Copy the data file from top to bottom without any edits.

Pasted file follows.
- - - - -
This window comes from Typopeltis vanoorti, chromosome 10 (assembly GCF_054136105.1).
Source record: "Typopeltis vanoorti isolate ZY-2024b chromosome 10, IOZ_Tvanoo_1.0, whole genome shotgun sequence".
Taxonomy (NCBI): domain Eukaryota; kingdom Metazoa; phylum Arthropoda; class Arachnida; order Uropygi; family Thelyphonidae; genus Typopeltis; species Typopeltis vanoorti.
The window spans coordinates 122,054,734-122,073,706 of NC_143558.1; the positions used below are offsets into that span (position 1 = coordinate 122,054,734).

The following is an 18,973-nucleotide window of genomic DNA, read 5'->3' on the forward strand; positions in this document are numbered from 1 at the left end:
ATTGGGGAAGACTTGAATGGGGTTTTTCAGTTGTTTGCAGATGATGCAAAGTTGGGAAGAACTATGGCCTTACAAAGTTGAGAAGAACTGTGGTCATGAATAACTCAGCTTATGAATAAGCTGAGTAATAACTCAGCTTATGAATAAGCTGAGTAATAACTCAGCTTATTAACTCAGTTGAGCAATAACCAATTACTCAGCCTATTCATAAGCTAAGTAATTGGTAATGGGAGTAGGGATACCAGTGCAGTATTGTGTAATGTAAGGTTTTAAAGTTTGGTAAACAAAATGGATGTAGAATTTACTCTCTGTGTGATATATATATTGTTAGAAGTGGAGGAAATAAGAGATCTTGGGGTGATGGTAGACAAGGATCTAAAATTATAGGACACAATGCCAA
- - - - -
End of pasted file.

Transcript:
This window comes from Typopeltis vanoorti, chromosome 10 (assembly GCF_054136105.1).
Source record: "Typopeltis vanoorti isolate ZY-2024b chromosome 10, IOZ_Tvanoo_1.0, whole genome shotgun sequence".
Taxonomy (NCBI): domain Eukaryota; kingdom Metazoa; phylum Arthropoda; class Arachnida; order Uropygi; family Thelyphonidae; genus Typopeltis; species Typopeltis vanoorti.
The window spans coordinates 122,054,734-122,073,706 of NC_143558.1; the positions used below are offsets into that span (position 1 = coordinate 122,054,734).

The following is an 18,973-nucleotide window of genomic DNA, read 5'->3' on the forward strand; positions in this document are numbered from 1 at the left end:
ATTGGGGAAGACTTGAATGGGGTTTTTCAGTTGTTTGCAGATGATGCAAAGTTGGGAAGAACTATGGCCTTACAAAGTTGAGAAGAACTGTGGTCATGAATAACTCAGCTTATGAATAAGCTGAGTAATAACTCAGCTTATGAATAAGCTGAGTAATAACTCAGCTTATTAACTCAGTTGAGCAATAACCAATTACTCAGCCTATTCATAAGCTAAGTAATTGGTAATGGGAGTAGGGATACCAGTGCAGTATTGTGTAATGTAAGGTTTTAAAGTTTGGTAAACAAAATGGATGTAGAATTTACTCTCTGTGTGATATATATATTGTTAGAAGTGGAGGAAATAAGAGATCTTGGGGTGATGGTAGACAAGGATCTAAAATTATAGGACACAATGCCAA